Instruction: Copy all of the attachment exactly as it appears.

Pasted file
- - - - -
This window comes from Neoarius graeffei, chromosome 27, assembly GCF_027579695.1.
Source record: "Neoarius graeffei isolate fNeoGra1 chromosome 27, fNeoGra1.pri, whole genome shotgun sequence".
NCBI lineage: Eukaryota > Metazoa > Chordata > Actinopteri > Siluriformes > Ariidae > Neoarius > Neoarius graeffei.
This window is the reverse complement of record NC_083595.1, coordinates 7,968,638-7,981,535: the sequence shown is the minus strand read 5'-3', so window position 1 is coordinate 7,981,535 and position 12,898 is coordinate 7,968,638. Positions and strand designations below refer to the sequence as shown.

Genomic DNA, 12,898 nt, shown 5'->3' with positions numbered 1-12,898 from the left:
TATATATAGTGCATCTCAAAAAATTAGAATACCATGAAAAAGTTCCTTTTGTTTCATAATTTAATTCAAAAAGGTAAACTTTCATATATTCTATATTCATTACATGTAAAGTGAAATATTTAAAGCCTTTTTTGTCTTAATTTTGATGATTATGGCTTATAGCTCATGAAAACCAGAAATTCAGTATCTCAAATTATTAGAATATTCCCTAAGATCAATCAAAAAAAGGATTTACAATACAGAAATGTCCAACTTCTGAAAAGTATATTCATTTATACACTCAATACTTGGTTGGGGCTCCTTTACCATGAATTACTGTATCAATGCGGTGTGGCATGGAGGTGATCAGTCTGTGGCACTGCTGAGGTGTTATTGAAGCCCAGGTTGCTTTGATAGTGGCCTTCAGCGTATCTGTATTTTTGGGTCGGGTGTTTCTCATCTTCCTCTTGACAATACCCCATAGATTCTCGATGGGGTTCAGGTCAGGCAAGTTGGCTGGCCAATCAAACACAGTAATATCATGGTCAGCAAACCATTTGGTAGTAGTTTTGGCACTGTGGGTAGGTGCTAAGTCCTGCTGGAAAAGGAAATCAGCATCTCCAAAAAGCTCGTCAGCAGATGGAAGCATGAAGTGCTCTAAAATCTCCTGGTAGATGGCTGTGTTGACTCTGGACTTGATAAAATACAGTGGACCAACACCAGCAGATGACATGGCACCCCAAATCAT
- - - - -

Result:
This window comes from Neoarius graeffei, chromosome 27, assembly GCF_027579695.1.
Source record: "Neoarius graeffei isolate fNeoGra1 chromosome 27, fNeoGra1.pri, whole genome shotgun sequence".
NCBI lineage: Eukaryota > Metazoa > Chordata > Actinopteri > Siluriformes > Ariidae > Neoarius > Neoarius graeffei.
This window is the reverse complement of record NC_083595.1, coordinates 7,968,638-7,981,535: the sequence shown is the minus strand read 5'-3', so window position 1 is coordinate 7,981,535 and position 12,898 is coordinate 7,968,638. Positions and strand designations below refer to the sequence as shown.

Genomic DNA, 12,898 nt, shown 5'->3' with positions numbered 1-12,898 from the left:
TATATATAGTGCATCTCAAAAAATTAGAATACCATGAAAAAGTTCCTTTTGTTTCATAATTTAATTCAAAAAGGTAAACTTTCATATATTCTATATTCATTACATGTAAAGTGAAATATTTAAAGCCTTTTTTGTCTTAATTTTGATGATTATGGCTTATAGCTCATGAAAACCAGAAATTCAGTATCTCAAATTATTAGAATATTCCCTAAGATCAATCAAAAAAAGGATTTACAATACAGAAATGTCCAACTTCTGAAAAGTATATTCATTTATACACTCAATACTTGGTTGGGGCTCCTTTACCATGAATTACTGTATCAATGCGGTGTGGCATGGAGGTGATCAGTCTGTGGCACTGCTGAGGTGTTATTGAAGCCCAGGTTGCTTTGATAGTGGCCTTCAGCGTATCTGTATTTTTGGGTCGGGTGTTTCTCATCTTCCTCTTGACAATACCCCATAGATTCTCGATGGGGTTCAGGTCAGGCAAGTTGGCTGGCCAATCAAACACAGTAATATCATGGTCAGCAAACCATTTGGTAGTAGTTTTGGCACTGTGGGTAGGTGCTAAGTCCTGCTGGAAAAGGAAATCAGCATCTCCAAAAAGCTCGTCAGCAGATGGAAGCATGAAGTGCTCTAAAATCTCCTGGTAGATGGCTGTGTTGACTCTGGACTTGATAAAATACAGTGGACCAACACCAGCAGATGACATGGCACCCCAAATCAT